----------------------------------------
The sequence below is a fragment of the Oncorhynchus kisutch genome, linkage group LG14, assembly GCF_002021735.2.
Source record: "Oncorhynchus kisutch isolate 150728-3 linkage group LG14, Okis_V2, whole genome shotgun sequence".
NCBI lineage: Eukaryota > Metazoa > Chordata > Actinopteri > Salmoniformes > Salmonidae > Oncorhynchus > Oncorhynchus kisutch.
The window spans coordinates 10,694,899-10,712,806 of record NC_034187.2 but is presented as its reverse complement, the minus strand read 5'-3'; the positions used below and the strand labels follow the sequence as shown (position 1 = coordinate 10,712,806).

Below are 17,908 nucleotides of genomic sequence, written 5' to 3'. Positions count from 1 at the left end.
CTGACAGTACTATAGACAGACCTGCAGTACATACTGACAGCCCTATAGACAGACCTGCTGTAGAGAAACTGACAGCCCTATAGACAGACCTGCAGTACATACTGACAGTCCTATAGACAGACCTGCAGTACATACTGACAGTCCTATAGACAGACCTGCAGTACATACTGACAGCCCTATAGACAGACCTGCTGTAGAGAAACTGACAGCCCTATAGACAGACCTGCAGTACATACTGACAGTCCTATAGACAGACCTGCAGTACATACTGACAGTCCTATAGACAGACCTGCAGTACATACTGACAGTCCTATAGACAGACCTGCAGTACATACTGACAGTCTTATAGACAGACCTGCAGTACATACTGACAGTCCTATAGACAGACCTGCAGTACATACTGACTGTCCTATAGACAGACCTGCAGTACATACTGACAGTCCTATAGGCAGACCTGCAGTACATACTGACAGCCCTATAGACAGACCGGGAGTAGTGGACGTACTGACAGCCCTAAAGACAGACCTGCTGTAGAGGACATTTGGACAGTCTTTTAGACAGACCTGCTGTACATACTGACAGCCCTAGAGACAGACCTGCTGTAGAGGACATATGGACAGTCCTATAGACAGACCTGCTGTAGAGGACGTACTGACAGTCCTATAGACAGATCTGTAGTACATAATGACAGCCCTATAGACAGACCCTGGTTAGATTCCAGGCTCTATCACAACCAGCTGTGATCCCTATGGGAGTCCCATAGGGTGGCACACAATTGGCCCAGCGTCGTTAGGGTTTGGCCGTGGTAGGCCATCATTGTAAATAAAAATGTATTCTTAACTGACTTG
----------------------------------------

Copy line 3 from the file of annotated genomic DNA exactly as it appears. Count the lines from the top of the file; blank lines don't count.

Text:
NCBI lineage: Eukaryota > Metazoa > Chordata > Actinopteri > Salmoniformes > Salmonidae > Oncorhynchus > Oncorhynchus kisutch.